It looks like this would require both a kernel and glibc change (this issue
appears to stem from sys_adjtimex's multiplexing of current adjtimex interface
along w/ the old adjtime interface). 

I'm worried that the patch below would fix the old adjtime interface but break
the adjtimex interface.
Comment 2 Michael Kerrisk 2007-02-09 19:35:23 UTC
Yes, for all I know the patch I gave may well be insufficient.  I don't 
understand the code there well enough.  Nevertheless, things do seem to 
be broken as they stand, and some type of fix is required...

Comment 3 Natalie Protasevich 2007-07-07 13:22:48 UTC
What is the current state of this issue, will fix be needed eventually? it seems like for portablity adjtime() should be handled properly. Are there any plans to find a solution?
Thanks.
Comment 4 Andrew Morton 2007-07-27 16:37:40 UTC
guys, that pain in your ribs is my thumb ;)
Comment 5 john stultz 2007-07-27 17:09:44 UTC
:( The issue is the adjtimex interface multiplexes both the old adjtime and new adjtimex interfaces. 

The problem being, if nothing is passed in on the modes, you get the get new adjtimex()'s offset value, not the adjtime offset.

In order to get the current adjtime offset value, you have to use the ADJ_OFFSET_SINGLESHOT mode, which overwrites the current adjtime offset (and returns the old).

The only fix I can imagine for this would be to change the adjtimex interface and introduce a new modes flag, something like:

#define ADJ_OFFSET_SINGLESHOT_READ 0x2000

And we can add a simple:
if (txc->modes == ADJ_OFFSET_SINGLESHOT_READ)
    txc->offset = saved_adjust;

Then glibc can pass it in if adjtime() is called w/ no new adjustment value.

Outside of that I'm not sure I see how to solve this.
Comment 6 john stultz 2007-07-27 17:26:09 UTC
Created attachment 12184 [details]
Add ADJ_OFFSET_SS_READ

Untested patch to add ADJ_OFFSET_SS_READ modes flag. How does this sound:

When passed in the modes field to adjtimex() we will return the current singleshot (adjtime style) adjustment in the timex.offset field without modifying the kernel's time_adjust value.

Needs glibc to use this flag in its adjtime() implementation in the case where the new offset is null and the old offset is non-null.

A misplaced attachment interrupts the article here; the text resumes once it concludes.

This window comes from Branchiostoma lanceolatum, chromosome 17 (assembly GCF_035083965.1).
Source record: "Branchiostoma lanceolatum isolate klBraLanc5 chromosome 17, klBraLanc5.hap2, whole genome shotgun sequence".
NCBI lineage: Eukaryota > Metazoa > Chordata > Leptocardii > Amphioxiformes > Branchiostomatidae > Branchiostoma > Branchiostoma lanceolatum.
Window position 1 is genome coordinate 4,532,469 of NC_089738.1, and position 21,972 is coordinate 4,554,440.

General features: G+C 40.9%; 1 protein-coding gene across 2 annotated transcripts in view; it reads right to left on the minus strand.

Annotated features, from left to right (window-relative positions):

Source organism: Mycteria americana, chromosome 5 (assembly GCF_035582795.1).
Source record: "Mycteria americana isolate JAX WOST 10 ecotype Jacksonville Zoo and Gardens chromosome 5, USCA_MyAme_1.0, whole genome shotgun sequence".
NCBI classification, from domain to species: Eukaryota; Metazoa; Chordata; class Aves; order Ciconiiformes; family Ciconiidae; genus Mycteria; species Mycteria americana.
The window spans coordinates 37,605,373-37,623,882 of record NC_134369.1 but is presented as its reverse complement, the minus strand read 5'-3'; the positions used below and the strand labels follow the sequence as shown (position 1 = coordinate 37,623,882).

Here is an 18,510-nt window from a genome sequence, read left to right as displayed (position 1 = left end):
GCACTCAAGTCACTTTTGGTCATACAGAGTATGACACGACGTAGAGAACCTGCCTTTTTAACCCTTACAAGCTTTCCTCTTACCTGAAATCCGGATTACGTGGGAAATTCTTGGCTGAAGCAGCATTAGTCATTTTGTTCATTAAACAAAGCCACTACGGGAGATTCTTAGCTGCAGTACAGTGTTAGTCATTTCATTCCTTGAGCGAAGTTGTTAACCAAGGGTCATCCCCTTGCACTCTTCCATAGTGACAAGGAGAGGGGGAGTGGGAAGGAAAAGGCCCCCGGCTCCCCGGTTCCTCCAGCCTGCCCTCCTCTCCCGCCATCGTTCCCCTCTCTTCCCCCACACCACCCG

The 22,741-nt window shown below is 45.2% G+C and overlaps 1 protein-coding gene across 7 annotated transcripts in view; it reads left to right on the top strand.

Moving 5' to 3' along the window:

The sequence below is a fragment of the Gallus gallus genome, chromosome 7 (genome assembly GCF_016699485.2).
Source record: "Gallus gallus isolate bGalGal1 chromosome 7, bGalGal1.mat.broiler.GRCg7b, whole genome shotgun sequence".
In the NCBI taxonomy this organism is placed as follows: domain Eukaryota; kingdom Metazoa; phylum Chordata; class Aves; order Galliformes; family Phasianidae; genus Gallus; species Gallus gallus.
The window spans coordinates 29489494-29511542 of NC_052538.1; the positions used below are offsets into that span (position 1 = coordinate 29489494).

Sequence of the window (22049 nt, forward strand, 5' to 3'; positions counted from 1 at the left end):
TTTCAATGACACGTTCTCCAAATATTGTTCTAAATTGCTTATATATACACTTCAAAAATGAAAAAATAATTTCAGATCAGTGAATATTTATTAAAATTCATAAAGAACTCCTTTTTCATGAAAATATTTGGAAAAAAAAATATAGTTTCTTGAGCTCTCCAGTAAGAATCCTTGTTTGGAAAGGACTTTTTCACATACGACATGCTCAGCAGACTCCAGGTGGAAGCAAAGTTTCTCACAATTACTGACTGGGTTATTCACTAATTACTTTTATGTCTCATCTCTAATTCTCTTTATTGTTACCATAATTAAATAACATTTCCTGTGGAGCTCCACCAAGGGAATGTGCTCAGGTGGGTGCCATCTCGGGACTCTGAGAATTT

Comment 7 john stultz 2007-07-27 17:28:00 UTC
It should be noted that the existing behavior is documented in the man page for adjtime():
"BUGS
       Currently,  if  delta  is specified as NULL, no valid information about
       the outstanding clock adjustment is returned  in  olddelta.   (In  this
       circumstance, adjtime() should return the outstanding clock adjustment,
       without changing it.)  This is the result of a kernel limitation."
Comment 8 Michael Kerrisk 2007-07-28 05:09:14 UTC
(In reply to comment #7)
> It should be noted that the existing behavior is documented in the man page for
> adjtime():
> "BUGS
>        Currently,  if  delta  is specified as NULL, no valid information about
>        the outstanding clock adjustment is returned  in  olddelta.   (In  this
>        circumstance, adjtime() should return the outstanding clock adjustment,
>        without changing it.)  This is the result of a kernel limitation."

Yes, it's documented in the man page because as well as creating this bug report, I also wrote the man page text.

Comment 9 Natalie Protasevich 2007-07-29 02:58:38 UTC
*** Bug 7491 has been marked as a duplicate of this bug. ***
Comment 10 Natalie Protasevich 2007-07-29 03:03:10 UTC
Sorry, disregard #9, it was operator error.
Comment 11 Ingo Molnar 2007-11-18 07:52:19 UTC
Ulrich, what do you think about this new proposed ADJ_OFFSET_SINGLESHOT_READ modes flag?

glibc would use this flag in its adjtime() implementation in the case where
the new offset is null and the old offset is non-null.

old kernels just ignore unknown mode flags and return TIME_OK.

If this is OK to you then we can add this fix to the upstream kernel.
Comment 12 Ingo Molnar 2007-11-18 08:07:05 UTC
We've added this to the x86 tree's "still cooking" queue of patches. This means it will show up in -mm for testing, but it will need Ulrich's ACK before it can go upstream.
Comment 14 Ingo Molnar 2007-12-11 13:26:17 UTC
great - i'm closing it. Thanks to everyone involved.